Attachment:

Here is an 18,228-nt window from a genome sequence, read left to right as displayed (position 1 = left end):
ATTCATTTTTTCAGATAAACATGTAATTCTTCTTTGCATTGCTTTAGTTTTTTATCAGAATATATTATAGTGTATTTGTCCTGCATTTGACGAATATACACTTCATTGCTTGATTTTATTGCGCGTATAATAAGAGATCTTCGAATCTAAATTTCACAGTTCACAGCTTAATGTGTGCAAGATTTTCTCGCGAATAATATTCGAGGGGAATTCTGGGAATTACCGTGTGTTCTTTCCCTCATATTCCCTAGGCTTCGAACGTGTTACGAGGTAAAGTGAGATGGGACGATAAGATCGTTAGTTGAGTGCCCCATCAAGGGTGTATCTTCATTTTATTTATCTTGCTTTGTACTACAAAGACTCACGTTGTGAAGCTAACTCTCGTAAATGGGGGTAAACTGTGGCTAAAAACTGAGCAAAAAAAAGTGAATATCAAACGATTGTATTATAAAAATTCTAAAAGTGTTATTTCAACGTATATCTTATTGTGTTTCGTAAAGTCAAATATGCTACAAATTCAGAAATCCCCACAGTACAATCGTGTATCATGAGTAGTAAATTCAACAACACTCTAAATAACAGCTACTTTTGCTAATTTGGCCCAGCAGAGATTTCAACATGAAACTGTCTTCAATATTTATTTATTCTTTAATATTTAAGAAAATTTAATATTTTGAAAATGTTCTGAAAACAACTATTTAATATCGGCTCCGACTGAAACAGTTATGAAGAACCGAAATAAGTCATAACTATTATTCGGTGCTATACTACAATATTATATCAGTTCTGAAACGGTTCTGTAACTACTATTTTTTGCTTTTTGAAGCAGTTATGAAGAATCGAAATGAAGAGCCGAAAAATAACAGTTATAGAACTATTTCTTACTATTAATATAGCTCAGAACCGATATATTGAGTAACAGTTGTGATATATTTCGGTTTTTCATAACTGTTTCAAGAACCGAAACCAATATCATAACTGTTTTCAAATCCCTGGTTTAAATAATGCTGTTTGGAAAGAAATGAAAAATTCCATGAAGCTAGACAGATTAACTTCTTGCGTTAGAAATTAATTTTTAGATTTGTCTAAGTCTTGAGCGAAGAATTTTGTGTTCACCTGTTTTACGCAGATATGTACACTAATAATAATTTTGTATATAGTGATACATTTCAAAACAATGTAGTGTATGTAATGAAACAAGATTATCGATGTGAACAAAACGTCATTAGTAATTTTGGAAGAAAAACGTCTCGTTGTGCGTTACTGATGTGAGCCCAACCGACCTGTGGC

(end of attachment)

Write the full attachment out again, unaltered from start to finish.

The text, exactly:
Here is an 18,228-nt window from a genome sequence, read left to right as displayed (position 1 = left end):
ATTCATTTTTTCAGATAAACATGTAATTCTTCTTTGCATTGCTTTAGTTTTTTATCAGAATATATTATAGTGTATTTGTCCTGCATTTGACGAATATACACTTCATTGCTTGATTTTATTGCGCGTATAATAAGAGATCTTCGAATCTAAATTTCACAGTTCACAGCTTAATGTGTGCAAGATTTTCTCGCGAATAATATTCGAGGGGAATTCTGGGAATTACCGTGTGTTCTTTCCCTCATATTCCCTAGGCTTCGAACGTGTTACGAGGTAAAGTGAGATGGGACGATAAGATCGTTAGTTGAGTGCCCCATCAAGGGTGTATCTTCATTTTATTTATCTTGCTTTGTACTACAAAGACTCACGTTGTGAAGCTAACTCTCGTAAATGGGGGTAAACTGTGGCTAAAAACTGAGCAAAAAAAAGTGAATATCAAACGATTGTATTATAAAAATTCTAAAAGTGTTATTTCAACGTATATCTTATTGTGTTTCGTAAAGTCAAATATGCTACAAATTCAGAAATCCCCACAGTACAATCGTGTATCATGAGTAGTAAATTCAACAACACTCTAAATAACAGCTACTTTTGCTAATTTGGCCCAGCAGAGATTTCAACATGAAACTGTCTTCAATATTTATTTATTCTTTAATATTTAAGAAAATTTAATATTTTGAAAATGTTCTGAAAACAACTATTTAATATCGGCTCCGACTGAAACAGTTATGAAGAACCGAAATAAGTCATAACTATTATTCGGTGCTATACTACAATATTATATCAGTTCTGAAACGGTTCTGTAACTACTATTTTTTGCTTTTTGAAGCAGTTATGAAGAATCGAAATGAAGAGCCGAAAAATAACAGTTATAGAACTATTTCTTACTATTAATATAGCTCAGAACCGATATATTGAGTAACAGTTGTGATATATTTCGGTTTTTCATAACTGTTTCAAGAACCGAAACCAATATCATAACTGTTTTCAAATCCCTGGTTTAAATAATGCTGTTTGGAAAGAAATGAAAAATTCCATGAAGCTAGACAGATTAACTTCTTGCGTTAGAAATTAATTTTTAGATTTGTCTAAGTCTTGAGCGAAGAATTTTGTGTTCACCTGTTTTACGCAGATATGTACACTAATAATAATTTTGTATATAGTGATACATTTCAAAACAATGTAGTGTATGTAATGAAACAAGATTATCGATGTGAACAAAACGTCATTAGTAATTTTGGAAGAAAAACGTCTCGTTGTGCGTTACTGATGTGAGCCCAACCGACCTGTGGC